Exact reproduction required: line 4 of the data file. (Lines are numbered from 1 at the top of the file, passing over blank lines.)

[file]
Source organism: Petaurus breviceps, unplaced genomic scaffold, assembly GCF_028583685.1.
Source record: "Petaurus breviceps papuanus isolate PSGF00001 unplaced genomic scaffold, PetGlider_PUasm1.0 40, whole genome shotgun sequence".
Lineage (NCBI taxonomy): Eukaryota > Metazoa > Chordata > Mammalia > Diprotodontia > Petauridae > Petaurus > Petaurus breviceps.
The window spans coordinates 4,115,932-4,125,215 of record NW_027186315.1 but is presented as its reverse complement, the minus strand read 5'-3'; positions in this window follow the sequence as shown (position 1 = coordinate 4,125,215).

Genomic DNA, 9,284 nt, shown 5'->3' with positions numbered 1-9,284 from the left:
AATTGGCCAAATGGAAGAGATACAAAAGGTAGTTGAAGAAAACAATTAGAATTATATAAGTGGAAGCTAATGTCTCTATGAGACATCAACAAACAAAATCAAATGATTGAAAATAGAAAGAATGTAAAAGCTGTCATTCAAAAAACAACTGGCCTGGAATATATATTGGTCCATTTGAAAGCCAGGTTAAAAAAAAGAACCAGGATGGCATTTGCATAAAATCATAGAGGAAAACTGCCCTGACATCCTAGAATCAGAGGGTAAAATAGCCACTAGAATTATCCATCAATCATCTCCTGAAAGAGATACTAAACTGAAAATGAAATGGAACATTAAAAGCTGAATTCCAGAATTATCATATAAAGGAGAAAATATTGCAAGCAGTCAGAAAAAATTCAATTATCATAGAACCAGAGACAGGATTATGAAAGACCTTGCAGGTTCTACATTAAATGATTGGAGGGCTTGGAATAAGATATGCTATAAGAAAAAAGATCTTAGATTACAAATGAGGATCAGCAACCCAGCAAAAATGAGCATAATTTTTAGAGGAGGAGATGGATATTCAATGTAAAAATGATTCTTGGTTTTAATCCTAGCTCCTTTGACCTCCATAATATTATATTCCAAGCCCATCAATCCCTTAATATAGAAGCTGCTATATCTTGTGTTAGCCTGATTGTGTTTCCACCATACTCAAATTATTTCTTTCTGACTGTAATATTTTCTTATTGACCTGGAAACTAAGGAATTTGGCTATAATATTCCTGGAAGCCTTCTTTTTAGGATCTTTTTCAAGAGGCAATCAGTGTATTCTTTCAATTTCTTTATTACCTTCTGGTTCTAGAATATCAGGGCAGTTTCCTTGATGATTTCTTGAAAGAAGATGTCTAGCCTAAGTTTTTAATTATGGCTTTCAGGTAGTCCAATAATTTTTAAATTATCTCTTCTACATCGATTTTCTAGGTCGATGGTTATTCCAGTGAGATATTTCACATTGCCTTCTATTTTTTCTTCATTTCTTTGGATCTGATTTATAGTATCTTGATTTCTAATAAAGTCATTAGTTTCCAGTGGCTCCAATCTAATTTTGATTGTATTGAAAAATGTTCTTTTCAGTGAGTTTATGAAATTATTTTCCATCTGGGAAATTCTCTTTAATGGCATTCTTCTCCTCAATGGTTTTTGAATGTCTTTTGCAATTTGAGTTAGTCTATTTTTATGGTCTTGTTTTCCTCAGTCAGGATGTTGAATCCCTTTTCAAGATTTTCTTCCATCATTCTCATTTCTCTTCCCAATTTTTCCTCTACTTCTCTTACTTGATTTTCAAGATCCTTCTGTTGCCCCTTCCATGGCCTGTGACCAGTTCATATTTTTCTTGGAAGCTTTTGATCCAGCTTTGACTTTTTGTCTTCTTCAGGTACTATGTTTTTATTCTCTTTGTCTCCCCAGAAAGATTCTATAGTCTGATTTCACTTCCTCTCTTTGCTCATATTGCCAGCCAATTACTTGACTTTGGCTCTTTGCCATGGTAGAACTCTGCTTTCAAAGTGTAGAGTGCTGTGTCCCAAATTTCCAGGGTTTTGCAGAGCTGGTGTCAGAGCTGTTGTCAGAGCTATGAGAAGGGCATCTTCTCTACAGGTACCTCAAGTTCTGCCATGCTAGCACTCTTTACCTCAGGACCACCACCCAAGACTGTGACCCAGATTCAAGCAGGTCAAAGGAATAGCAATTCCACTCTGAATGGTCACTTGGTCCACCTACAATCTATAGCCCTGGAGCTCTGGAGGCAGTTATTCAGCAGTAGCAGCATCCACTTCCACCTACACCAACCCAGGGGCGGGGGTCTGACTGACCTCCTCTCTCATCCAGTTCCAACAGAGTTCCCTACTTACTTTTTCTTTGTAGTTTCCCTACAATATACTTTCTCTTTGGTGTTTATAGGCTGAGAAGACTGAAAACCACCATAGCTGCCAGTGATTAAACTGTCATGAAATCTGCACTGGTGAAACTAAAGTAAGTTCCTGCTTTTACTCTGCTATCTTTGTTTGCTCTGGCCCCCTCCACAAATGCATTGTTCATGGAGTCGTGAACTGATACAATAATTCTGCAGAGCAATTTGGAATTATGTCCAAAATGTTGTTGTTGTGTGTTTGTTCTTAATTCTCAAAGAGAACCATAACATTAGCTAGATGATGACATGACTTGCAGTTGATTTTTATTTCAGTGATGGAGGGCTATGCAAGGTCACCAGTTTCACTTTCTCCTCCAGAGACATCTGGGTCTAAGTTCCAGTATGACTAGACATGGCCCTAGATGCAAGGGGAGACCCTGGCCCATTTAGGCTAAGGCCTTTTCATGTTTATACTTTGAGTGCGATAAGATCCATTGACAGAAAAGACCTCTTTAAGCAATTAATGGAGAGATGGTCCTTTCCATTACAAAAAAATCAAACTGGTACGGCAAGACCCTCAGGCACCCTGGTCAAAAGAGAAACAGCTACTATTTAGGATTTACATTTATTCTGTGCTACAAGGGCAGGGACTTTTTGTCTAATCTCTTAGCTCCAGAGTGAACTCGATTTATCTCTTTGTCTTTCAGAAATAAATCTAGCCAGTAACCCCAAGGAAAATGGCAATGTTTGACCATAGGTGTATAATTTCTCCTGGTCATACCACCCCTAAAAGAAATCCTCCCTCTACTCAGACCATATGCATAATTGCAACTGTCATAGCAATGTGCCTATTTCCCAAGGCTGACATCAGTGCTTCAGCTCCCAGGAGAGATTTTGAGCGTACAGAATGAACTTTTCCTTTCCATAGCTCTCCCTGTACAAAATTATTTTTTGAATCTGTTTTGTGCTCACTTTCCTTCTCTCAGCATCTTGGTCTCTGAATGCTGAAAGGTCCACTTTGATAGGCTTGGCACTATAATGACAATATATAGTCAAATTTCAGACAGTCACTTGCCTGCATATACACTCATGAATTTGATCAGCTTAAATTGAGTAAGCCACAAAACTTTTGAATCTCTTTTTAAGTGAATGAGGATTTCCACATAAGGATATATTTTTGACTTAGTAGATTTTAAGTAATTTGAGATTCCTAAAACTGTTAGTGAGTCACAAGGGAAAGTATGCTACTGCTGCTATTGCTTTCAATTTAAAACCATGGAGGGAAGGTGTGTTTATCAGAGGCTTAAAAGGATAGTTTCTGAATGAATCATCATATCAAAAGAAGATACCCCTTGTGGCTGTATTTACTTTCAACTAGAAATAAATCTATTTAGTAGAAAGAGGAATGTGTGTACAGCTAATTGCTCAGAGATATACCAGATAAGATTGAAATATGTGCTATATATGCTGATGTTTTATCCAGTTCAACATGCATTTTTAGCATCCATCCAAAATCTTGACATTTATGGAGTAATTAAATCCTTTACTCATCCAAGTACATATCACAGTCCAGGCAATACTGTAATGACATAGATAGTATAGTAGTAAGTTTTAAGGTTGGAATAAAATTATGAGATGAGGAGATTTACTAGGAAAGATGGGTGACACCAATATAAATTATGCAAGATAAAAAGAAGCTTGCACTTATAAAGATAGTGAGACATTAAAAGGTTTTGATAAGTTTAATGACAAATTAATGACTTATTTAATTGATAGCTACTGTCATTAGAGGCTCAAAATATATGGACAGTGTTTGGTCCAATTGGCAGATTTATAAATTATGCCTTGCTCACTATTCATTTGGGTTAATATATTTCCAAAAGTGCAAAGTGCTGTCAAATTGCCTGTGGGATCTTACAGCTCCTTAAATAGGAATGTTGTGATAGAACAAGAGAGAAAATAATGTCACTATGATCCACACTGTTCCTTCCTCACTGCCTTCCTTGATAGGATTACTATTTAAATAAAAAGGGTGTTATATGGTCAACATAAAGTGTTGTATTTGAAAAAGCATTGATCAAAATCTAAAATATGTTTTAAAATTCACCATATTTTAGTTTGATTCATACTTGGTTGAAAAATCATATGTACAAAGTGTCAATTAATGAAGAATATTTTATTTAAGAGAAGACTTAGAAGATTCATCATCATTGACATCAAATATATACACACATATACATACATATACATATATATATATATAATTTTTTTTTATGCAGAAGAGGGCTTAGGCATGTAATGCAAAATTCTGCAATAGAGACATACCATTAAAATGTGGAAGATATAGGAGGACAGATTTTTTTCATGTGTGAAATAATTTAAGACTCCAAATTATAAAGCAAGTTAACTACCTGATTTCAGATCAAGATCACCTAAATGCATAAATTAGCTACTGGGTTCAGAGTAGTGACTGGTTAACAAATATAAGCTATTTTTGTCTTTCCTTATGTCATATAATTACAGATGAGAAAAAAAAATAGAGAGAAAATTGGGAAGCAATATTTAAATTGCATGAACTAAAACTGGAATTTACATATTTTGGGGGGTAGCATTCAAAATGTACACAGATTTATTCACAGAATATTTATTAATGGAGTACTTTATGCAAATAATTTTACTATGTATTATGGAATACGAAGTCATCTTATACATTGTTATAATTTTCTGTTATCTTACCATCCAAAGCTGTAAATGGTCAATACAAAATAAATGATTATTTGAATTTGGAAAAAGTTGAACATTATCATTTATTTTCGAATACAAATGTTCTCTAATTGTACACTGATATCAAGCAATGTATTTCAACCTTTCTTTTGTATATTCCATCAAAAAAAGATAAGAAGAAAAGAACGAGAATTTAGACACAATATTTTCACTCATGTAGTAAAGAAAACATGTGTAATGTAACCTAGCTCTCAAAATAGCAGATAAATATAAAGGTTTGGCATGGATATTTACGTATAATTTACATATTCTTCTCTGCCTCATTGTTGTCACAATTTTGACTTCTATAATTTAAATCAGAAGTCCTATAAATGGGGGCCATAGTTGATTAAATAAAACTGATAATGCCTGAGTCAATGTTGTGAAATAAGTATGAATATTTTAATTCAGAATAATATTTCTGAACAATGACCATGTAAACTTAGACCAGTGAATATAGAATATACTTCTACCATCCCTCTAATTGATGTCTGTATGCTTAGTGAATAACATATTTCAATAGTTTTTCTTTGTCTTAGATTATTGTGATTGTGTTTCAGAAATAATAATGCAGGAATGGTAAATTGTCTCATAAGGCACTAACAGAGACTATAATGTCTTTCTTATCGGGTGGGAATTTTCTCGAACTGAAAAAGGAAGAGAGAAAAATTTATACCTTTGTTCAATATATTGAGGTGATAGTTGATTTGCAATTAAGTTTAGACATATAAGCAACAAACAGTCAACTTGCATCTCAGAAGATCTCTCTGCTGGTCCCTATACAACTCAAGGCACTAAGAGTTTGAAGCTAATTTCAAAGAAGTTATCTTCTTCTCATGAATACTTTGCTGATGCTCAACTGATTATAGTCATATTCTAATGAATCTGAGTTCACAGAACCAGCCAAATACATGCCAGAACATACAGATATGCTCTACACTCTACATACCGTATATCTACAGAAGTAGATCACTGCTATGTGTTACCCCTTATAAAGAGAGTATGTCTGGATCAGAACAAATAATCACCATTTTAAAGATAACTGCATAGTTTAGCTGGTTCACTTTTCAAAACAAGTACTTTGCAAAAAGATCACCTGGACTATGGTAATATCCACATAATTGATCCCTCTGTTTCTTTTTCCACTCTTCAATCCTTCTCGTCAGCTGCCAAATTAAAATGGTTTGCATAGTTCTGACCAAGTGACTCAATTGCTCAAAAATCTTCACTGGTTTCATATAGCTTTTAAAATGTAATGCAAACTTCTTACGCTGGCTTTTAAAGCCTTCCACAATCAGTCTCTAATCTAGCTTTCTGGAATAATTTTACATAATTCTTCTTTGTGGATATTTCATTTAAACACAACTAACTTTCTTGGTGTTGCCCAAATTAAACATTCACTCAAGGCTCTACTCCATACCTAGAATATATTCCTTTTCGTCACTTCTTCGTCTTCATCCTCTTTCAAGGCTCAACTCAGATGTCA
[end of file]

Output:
The window spans coordinates 4,115,932-4,125,215 of record NW_027186315.1 but is presented as its reverse complement, the minus strand read 5'-3'; positions in this window follow the sequence as shown (position 1 = coordinate 4,125,215).